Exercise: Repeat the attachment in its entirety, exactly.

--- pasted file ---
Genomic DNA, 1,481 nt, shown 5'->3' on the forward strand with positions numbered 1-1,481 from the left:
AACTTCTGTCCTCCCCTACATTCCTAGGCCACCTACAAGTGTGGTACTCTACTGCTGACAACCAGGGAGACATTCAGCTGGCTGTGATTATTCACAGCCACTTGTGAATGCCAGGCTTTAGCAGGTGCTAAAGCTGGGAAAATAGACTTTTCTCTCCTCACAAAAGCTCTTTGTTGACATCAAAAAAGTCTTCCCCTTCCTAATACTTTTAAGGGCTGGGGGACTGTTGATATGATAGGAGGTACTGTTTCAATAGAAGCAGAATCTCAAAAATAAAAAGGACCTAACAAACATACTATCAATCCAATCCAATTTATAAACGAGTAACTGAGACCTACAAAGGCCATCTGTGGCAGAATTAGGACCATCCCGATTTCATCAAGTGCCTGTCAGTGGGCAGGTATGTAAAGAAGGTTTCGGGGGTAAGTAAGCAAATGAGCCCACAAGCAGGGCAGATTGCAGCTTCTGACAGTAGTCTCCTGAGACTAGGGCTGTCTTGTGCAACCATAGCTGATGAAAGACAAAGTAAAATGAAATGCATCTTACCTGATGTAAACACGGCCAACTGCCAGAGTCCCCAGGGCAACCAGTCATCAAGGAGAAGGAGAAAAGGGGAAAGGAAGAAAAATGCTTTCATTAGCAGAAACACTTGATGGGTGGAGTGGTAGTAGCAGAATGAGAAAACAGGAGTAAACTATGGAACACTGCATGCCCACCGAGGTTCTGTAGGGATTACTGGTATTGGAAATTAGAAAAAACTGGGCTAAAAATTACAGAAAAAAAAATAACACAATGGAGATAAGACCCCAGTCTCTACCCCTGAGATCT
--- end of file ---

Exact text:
Genomic DNA, 1,481 nt, shown 5'->3' on the forward strand with positions numbered 1-1,481 from the left:
AACTTCTGTCCTCCCCTACATTCCTAGGCCACCTACAAGTGTGGTACTCTACTGCTGACAACCAGGGAGACATTCAGCTGGCTGTGATTATTCACAGCCACTTGTGAATGCCAGGCTTTAGCAGGTGCTAAAGCTGGGAAAATAGACTTTTCTCTCCTCACAAAAGCTCTTTGTTGACATCAAAAAAGTCTTCCCCTTCCTAATACTTTTAAGGGCTGGGGGACTGTTGATATGATAGGAGGTACTGTTTCAATAGAAGCAGAATCTCAAAAATAAAAAGGACCTAACAAACATACTATCAATCCAATCCAATTTATAAACGAGTAACTGAGACCTACAAAGGCCATCTGTGGCAGAATTAGGACCATCCCGATTTCATCAAGTGCCTGTCAGTGGGCAGGTATGTAAAGAAGGTTTCGGGGGTAAGTAAGCAAATGAGCCCACAAGCAGGGCAGATTGCAGCTTCTGACAGTAGTCTCCTGAGACTAGGGCTGTCTTGTGCAACCATAGCTGATGAAAGACAAAGTAAAATGAAATGCATCTTACCTGATGTAAACACGGCCAACTGCCAGAGTCCCCAGGGCAACCAGTCATCAAGGAGAAGGAGAAAAGGGGAAAGGAAGAAAAATGCTTTCATTAGCAGAAACACTTGATGGGTGGAGTGGTAGTAGCAGAATGAGAAAACAGGAGTAAACTATGGAACACTGCATGCCCACCGAGGTTCTGTAGGGATTACTGGTATTGGAAATTAGAAAAAACTGGGCTAAAAATTACAGAAAAAAAAATAACACAATGGAGATAAGACCCCAGTCTCTACCCCTGAGATCT